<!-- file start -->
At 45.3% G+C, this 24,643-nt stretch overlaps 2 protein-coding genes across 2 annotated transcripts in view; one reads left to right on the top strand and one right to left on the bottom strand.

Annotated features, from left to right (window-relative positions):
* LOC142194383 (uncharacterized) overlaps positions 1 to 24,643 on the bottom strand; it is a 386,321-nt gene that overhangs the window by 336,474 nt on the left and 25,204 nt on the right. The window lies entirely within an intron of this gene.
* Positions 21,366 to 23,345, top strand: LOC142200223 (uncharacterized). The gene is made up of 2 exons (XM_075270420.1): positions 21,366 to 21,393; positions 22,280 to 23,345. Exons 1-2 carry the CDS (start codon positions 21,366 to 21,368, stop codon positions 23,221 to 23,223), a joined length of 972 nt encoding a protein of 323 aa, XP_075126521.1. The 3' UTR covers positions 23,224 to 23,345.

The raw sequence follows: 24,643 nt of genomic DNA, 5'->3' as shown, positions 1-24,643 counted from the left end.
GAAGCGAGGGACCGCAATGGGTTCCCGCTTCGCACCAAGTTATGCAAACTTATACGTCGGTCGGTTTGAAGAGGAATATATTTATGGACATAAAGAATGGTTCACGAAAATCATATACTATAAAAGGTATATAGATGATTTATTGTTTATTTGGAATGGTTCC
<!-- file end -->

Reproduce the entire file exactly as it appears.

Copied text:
At 45.3% G+C, this 24,643-nt stretch overlaps 2 protein-coding genes across 2 annotated transcripts in view; one reads left to right on the top strand and one right to left on the bottom strand.

Annotated features, from left to right (window-relative positions):
* LOC142194383 (uncharacterized) overlaps positions 1 to 24,643 on the bottom strand; it is a 386,321-nt gene that overhangs the window by 336,474 nt on the left and 25,204 nt on the right. The window lies entirely within an intron of this gene.
* Positions 21,366 to 23,345, top strand: LOC142200223 (uncharacterized). The gene is made up of 2 exons (XM_075270420.1): positions 21,366 to 21,393; positions 22,280 to 23,345. Exons 1-2 carry the CDS (start codon positions 21,366 to 21,368, stop codon positions 23,221 to 23,223), a joined length of 972 nt encoding a protein of 323 aa, XP_075126521.1. The 3' UTR covers positions 23,224 to 23,345.

The raw sequence follows: 24,643 nt of genomic DNA, 5'->3' as shown, positions 1-24,643 counted from the left end.
GAAGCGAGGGACCGCAATGGGTTCCCGCTTCGCACCAAGTTATGCAAACTTATACGTCGGTCGGTTTGAAGAGGAATATATTTATGGACATAAAGAATGGTTCACGAAAATCATATACTATAAAAGGTATATAGATGATTTATTGTTTATTTGGAATGGTTCC